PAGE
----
Thanks to some quirky regulations, there are some odd realities for cannabis stocks. For example, Canadian cannabis producer Aphria (NYSE: APHA) is listed on the New York Stock Exchange (NYSE) while U.S. cannabis operator Green Thumb Industries (OTC: GTBIF) is listed on the Canadian Securities Exchange (CSE) and is available in the U.S. only on an over-the-counter market.
Because it doesn't have as much visibility, some investors could be overlooking Green Thumb Industries. But is it a better cannabis stock to buy right than Aphria? Here's how the two stocks stack up against each other.
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The case for Aphria
Aphria ranks No. 3 among Canadian cannabis producers in terms of production capacity. But the company is only in fifth place when it comes to market cap. This discrepancy hints that there could be some value with Aphria that investors aren't fully appreciating.
While some might shrug this disconnect off, there's another thing about Aphria that isn't so easy to dismiss: Unlike its other big peers in Canada, the company is already profitable. How did Aphria pull off achieving profitability before its top rivals? It acquired German medical cannabis and pharmaceutical distributor CC Pharma earlier this year.
That acquisition underscores Aphria's strength in international medical cannabis markets. The company was one of only three cannabis producers to win the right to cultivate cannabis in Germany for the country's medical cannabis market. It's also active in nine other countries that have legalized medical cannabis.
For now, though, Canada remains the biggest opportunity for Aphria. The company is in a great position in its home country's adult-use recreational cannabis market with supply agreements in place with all Canadian provinces plus the Yukon Territory. Aphria's partnership with Southern Glazer's, the largest wine and spirits distributor in North America, gives the company a solid platform to reach across Canada.
Aphria should enjoy a boost in sales soon with the Canadian cannabis derivatives market launching in October. The company could especially see growth in vape sales thanks to its partnership with leading U.S. vaporizer company Pax Labs.
Several of Aphria's peers have taken steps to enter the U.S. hemp market, but so far Aphria hasn't announced any firm plans to follow in their footsteps. However, it might not be too much longer before the company's U.S. strategy is revealed. Aphria Chairman and interim CEO Irwin Simon said in the company's latest quarterly conference call that Aphria is "focused on building strategic partnerships and alliances for growth, which emphasizes on [sic] the U.S. CBD market until medical cannabis is fully legalized."
The case for Green Thumb Industries
One huge advantage that Green Thumb Industries (GTI) has over Aphria is that it can operate in the U.S. cannabis market. Of course, the downside is, as mentioned earlier, that GTI can't list its stock on a major U.S. stock exchange.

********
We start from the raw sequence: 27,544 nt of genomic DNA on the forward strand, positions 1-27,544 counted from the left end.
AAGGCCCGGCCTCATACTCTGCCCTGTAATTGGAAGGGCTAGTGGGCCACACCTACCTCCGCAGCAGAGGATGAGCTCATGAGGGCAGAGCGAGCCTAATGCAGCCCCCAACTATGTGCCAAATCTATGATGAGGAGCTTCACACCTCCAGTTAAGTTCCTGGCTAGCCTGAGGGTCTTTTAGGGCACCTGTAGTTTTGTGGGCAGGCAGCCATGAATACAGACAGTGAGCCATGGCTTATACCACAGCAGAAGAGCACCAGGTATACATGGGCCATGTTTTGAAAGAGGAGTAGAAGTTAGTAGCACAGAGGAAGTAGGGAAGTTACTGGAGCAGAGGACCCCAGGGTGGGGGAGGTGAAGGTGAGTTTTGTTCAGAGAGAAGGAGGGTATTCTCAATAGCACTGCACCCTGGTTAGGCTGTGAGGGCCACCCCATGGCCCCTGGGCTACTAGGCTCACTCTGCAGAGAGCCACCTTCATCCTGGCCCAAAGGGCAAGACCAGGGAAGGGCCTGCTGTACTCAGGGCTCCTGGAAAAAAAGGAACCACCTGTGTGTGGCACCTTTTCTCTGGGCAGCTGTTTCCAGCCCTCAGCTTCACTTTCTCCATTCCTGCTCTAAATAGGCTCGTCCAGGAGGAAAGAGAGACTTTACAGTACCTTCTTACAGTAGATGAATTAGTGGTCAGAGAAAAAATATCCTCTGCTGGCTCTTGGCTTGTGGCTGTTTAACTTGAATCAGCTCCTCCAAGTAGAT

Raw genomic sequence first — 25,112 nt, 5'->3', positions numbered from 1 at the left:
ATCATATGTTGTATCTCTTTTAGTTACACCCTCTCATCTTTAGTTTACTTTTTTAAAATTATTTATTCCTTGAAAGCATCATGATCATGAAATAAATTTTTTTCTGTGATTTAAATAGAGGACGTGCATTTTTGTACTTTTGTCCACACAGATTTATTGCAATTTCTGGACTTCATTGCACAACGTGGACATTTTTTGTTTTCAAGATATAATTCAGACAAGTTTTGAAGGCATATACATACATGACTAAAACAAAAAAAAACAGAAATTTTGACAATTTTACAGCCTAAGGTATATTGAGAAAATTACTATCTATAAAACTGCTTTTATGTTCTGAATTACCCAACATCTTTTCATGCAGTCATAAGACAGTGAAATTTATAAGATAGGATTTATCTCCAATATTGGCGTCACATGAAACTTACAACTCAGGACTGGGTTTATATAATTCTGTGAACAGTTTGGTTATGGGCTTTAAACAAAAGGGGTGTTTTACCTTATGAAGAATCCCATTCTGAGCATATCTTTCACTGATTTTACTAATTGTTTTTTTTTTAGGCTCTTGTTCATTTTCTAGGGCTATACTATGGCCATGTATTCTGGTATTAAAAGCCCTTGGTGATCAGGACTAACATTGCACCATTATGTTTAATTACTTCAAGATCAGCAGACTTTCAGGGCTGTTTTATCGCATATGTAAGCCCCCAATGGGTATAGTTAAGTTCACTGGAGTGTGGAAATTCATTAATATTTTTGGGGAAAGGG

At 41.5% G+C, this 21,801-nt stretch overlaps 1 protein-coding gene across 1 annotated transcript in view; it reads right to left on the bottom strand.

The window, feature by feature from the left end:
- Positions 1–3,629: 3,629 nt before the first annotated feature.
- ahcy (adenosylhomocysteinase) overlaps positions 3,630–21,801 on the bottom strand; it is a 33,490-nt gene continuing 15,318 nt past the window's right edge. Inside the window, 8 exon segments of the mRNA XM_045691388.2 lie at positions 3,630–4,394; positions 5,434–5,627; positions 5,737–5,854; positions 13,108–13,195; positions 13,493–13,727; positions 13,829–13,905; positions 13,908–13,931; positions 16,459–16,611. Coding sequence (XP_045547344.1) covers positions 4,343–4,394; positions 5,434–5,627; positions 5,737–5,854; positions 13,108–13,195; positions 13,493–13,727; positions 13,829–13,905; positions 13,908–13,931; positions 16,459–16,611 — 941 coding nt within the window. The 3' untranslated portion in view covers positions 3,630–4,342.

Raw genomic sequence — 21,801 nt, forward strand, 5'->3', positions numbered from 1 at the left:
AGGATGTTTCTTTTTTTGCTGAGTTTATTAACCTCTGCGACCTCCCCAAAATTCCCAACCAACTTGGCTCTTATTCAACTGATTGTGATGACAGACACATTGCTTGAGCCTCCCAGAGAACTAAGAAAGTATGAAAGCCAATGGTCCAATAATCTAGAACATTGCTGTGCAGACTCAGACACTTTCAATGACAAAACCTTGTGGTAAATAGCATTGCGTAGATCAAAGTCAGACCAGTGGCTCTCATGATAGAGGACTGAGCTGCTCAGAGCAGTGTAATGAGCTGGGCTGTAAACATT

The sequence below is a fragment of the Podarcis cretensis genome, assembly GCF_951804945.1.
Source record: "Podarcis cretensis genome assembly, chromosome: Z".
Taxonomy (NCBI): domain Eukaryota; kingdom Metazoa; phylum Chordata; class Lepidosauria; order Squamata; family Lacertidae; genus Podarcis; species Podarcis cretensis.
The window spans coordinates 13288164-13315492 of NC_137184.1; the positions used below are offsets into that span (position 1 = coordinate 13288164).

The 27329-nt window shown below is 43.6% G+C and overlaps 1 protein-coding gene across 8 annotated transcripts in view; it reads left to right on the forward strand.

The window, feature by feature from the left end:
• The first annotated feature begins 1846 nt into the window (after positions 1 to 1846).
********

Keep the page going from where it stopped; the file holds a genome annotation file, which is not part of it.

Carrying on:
That hasn't stopped the company from delivering impressive growth. GTI reported record revenue of $28 million in the first quarter, up 155% year over year and 34% quarter over quarter. However, the company remains unprofitable as it ramps up spending in connection with its aggressive expansion efforts.
As a result of those expansion efforts, GTI now operates in 12 U.S. states. At least four of these states are projected to have annual legal cannabis sales of more than $1 billion within the next three years.
GTI currently operates 28 retail cannabis stores. That count should increase significantly in the near future, with the company owning licenses for 95 retail locations. GTI claims an especially strong position in Las Vegas, where it has three high-traffic retail locations and the only cannabis store on the famous Las Vegas Strip.
The company also could win in the U.S. CBD market. In February, GTI acquired For Success Holding Company, the owner of Beboe luxury cannabis products. Beboe launched its line of CBD-infused skincare products in April.
GTI has some fans on Wall Street. Piper Jaffray recently included GTI as one of five cannabis stocks that it recommends as buys. And if the consensus price target for the analysts covering GTI is right, the stock could more than double over the next 12 months.
Better cannabis stock
My view is that both of these cannabis stocks have plenty of room to run. If I could only pick one of them, though, it would be Aphria.
I like that Aphria is already profitable. The company should be a top candidate for major players outside the cannabis industry to partner with. I also have a favorable opinion of Aphria's chairman and interim CEO and look for him to help select a strong new CEO to run the company over the long run.
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This article was originally published on Fool.com